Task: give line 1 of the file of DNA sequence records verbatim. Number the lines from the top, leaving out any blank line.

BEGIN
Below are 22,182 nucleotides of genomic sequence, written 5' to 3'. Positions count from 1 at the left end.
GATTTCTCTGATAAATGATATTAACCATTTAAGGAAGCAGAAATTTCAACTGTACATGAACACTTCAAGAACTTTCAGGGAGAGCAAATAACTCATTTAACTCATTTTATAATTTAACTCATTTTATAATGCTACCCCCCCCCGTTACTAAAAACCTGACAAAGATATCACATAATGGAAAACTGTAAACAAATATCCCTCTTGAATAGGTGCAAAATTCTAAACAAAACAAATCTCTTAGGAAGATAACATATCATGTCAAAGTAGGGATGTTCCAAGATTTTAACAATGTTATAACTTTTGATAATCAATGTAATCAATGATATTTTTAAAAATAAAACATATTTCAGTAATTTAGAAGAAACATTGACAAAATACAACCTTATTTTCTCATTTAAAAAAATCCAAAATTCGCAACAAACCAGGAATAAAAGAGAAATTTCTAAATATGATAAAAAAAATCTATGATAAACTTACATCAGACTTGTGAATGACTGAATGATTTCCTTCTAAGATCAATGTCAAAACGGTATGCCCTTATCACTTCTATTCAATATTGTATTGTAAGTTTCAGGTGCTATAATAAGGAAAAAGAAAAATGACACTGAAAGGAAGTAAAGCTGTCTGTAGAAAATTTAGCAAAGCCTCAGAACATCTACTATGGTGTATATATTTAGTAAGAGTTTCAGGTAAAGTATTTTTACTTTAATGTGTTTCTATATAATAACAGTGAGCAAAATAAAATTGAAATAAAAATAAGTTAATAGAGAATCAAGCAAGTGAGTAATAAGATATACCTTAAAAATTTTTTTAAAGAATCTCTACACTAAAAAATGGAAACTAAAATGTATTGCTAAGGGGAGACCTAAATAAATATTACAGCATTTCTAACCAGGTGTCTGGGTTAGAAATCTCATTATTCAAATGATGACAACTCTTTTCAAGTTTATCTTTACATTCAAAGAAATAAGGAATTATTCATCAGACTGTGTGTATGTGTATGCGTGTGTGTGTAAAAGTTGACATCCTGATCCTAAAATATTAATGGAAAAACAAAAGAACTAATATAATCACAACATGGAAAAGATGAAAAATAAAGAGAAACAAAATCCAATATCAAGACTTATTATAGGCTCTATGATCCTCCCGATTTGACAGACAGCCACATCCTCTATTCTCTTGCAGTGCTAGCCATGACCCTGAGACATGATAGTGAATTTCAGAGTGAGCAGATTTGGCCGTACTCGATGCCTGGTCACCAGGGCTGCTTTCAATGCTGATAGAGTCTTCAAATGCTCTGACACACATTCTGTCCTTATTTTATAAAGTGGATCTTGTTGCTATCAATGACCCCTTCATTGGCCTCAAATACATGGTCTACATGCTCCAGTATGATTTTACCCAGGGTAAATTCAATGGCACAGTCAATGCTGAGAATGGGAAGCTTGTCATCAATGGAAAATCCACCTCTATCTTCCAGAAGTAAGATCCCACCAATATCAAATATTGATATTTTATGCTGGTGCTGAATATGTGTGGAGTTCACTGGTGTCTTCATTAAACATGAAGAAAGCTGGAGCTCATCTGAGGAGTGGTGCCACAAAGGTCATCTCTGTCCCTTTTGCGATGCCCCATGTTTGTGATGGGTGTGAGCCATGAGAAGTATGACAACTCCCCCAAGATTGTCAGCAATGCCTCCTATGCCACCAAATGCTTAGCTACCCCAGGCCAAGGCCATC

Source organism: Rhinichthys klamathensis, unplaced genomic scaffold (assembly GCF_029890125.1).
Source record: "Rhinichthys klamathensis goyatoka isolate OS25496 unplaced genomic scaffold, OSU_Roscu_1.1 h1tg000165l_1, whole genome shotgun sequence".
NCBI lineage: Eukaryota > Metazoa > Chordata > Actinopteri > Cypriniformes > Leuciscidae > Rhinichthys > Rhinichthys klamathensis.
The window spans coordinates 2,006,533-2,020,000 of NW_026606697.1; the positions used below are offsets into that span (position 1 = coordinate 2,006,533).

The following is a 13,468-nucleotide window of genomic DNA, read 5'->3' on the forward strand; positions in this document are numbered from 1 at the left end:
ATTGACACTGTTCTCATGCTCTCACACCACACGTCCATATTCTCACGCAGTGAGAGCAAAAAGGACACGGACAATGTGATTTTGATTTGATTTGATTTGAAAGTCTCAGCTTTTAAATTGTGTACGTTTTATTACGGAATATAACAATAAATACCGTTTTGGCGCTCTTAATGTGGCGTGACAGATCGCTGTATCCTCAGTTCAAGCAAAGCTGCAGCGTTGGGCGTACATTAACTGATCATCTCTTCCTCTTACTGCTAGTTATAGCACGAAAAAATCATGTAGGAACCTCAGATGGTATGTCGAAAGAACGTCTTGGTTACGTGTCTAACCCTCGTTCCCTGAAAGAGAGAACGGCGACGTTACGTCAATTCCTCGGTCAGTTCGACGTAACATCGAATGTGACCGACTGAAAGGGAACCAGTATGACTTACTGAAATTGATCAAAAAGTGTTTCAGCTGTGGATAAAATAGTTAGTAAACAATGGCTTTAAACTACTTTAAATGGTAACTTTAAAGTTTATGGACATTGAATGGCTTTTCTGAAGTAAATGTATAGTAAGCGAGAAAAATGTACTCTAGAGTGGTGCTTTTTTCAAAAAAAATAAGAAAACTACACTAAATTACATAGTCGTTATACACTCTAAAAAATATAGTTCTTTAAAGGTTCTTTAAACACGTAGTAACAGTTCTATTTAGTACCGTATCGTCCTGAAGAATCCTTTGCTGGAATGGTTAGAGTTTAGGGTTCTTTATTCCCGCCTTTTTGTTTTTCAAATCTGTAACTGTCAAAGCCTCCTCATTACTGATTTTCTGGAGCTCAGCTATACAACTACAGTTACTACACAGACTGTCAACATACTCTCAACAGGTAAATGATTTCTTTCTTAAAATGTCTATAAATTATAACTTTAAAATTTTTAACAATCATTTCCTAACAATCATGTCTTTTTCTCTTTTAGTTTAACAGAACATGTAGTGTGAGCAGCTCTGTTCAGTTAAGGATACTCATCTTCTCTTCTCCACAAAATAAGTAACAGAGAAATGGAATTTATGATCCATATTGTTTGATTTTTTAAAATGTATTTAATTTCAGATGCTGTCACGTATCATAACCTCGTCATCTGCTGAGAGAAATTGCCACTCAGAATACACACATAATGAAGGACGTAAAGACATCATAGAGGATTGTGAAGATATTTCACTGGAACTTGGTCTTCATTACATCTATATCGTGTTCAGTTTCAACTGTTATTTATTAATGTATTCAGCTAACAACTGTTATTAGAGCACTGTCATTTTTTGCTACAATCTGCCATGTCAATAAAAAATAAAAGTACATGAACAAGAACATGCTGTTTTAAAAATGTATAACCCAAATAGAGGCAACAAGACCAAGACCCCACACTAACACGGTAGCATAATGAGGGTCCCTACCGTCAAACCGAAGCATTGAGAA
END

Below are 22,182 nucleotides of genomic sequence, written 5' to 3'. Positions count from 1 at the left end.